First, a celebration of a past project – the 1941 vintage vest redaction I knit for The Resident Male. Pre-season golf is an iffy thing in Massachusetts, but he and some pals went out this weekend past. His new vest came in handy:


I had to take a sanity break last night from my thundering herd of deadlines. I managed to get a whole half-hour’s worth of knitting in before exhaustion triumphed. Just enough to figure out that my piece was too narrow (the point of knitting the back first), and rip back to begin the whole thing again from scratch.


I discovered that the fabric of my 1940 waistcoat-style vest draws in more than I thought it would, and that to ensure that there will be enough width in the final product for the buttons to close without gapping, I need to tinker a bit with the stitch count, adding a few to the original specifications.

Sometimes swatching just isn’t enough. It wasn’t until I had the entire width of the back on the needles and knit to about 6 inches deep that I was able to get a good feel for the behavior of this particular yarn and its larger gauge in the designated rib pattern. My swatch measured out o.k., but my 6 inch square turned out to be less representational of the final fabric than is the norm. Which isn’t to say swatching is a bad idea. Instead it’s good to remember that changing as many variables as I am doing multiplies risk of ripping back, and if you do such things, you should be prepared for unexpected results.

Since the bulk of the body (front and back) is done in a simple K2, P1 broken rib, I added two ribs (6 stitches) across the back, increasing my cast-on number from 73 to 79. I think I’ll also have to add length. Target daughter is on the tall side, like me. The original dimensions plotted out on her frame look like she’s wearing something intended for her 8-year old sister. I intend to keep a fit on the snug side, and not lengthen the piece more than her height calls for. So all in all, I’ll be preserving the proportions of the original, but scaling it up a bit in all dimensions. Given that the original looks like a size small (33 inch bust and a very short bodied 16 inches collar to waist), and I’m both changing gauges and rewriting the thing to fit a 5’7″ tall size 14, such adaptations should be highly expected.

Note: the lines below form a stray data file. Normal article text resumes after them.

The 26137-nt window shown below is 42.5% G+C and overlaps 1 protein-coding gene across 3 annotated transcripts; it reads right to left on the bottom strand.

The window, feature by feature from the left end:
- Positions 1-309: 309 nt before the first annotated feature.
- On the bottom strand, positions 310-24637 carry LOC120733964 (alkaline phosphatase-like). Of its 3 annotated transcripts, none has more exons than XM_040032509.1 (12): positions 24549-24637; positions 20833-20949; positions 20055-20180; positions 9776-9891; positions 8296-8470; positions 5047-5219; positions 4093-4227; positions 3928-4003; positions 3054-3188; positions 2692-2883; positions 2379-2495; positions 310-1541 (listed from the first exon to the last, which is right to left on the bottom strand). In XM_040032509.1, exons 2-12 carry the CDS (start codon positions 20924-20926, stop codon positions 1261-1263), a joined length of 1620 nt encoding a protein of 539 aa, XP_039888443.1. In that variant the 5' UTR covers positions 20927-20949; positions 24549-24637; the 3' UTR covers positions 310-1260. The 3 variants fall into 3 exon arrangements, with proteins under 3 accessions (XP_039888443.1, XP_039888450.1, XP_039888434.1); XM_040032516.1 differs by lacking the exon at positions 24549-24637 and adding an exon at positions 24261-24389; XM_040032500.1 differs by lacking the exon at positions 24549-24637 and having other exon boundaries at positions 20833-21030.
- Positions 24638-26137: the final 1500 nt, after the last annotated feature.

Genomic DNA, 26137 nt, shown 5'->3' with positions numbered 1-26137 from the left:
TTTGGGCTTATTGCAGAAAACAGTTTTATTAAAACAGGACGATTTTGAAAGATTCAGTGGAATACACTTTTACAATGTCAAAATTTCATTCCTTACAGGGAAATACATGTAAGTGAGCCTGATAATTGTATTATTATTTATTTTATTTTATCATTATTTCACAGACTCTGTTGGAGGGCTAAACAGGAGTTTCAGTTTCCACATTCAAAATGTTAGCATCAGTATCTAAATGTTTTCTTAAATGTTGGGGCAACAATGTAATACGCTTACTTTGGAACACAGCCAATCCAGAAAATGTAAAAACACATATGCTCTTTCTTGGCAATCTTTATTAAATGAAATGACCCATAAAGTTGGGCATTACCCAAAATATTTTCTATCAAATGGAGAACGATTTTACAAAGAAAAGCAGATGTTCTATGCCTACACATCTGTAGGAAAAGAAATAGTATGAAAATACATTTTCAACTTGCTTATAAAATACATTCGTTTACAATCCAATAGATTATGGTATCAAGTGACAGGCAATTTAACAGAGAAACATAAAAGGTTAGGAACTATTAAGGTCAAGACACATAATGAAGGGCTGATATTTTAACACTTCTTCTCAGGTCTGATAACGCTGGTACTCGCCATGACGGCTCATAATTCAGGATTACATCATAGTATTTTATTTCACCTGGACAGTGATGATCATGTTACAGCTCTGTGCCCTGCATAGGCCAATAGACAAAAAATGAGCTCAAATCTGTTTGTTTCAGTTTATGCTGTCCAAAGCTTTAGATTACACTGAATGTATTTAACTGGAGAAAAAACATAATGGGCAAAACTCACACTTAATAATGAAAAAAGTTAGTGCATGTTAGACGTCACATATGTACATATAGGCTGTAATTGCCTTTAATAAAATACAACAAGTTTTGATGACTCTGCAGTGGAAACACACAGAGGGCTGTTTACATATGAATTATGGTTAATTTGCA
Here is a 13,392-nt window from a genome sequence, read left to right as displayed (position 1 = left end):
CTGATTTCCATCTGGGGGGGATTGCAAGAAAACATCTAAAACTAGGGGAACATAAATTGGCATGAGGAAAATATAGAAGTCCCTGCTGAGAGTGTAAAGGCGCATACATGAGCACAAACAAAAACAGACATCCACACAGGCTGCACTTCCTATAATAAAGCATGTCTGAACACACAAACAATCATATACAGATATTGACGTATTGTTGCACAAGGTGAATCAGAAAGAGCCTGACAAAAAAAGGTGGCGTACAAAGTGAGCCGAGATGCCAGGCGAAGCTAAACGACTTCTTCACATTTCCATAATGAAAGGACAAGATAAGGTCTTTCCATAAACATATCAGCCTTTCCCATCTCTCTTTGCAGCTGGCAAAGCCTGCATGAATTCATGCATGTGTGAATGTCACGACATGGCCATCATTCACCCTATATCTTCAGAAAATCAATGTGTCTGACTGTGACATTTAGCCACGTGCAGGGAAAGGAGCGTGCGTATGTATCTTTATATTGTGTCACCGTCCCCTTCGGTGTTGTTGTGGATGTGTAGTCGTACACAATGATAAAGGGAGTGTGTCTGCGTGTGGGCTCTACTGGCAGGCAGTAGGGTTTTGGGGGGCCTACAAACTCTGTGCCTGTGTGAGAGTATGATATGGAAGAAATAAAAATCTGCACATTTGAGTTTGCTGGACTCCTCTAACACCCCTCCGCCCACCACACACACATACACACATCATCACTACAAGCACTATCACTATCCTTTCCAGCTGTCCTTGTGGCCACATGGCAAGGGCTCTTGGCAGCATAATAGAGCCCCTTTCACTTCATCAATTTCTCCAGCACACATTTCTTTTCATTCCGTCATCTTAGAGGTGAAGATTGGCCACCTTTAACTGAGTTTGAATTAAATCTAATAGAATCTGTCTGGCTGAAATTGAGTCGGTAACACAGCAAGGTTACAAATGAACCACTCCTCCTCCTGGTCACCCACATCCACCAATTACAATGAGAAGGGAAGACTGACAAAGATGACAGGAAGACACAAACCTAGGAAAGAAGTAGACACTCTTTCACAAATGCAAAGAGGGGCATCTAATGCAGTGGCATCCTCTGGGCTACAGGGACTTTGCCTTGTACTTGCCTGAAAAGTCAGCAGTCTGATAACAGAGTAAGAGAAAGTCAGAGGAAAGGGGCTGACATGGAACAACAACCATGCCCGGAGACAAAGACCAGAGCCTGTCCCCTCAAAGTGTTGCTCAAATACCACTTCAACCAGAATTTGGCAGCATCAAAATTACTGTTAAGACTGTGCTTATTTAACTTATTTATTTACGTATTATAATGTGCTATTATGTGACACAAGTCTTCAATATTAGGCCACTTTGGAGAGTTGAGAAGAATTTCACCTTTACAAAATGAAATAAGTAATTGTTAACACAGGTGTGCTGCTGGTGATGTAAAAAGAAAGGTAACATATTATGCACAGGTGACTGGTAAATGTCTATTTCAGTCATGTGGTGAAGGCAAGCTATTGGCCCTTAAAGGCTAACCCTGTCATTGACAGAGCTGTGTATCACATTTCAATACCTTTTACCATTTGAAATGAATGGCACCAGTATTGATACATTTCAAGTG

Now if only I hadn’t ripped out the swatch (I am a frugal swatch yarn re-user) and the back before writing this post. I could have illustrated this with a comparison between the two. Trust me to think from frustration rather than forethought in the middle of this hectic week…

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One response

  1. Resident male looks quite handsome in his new waistcoat. It’s just the thing for a quick round around the green.

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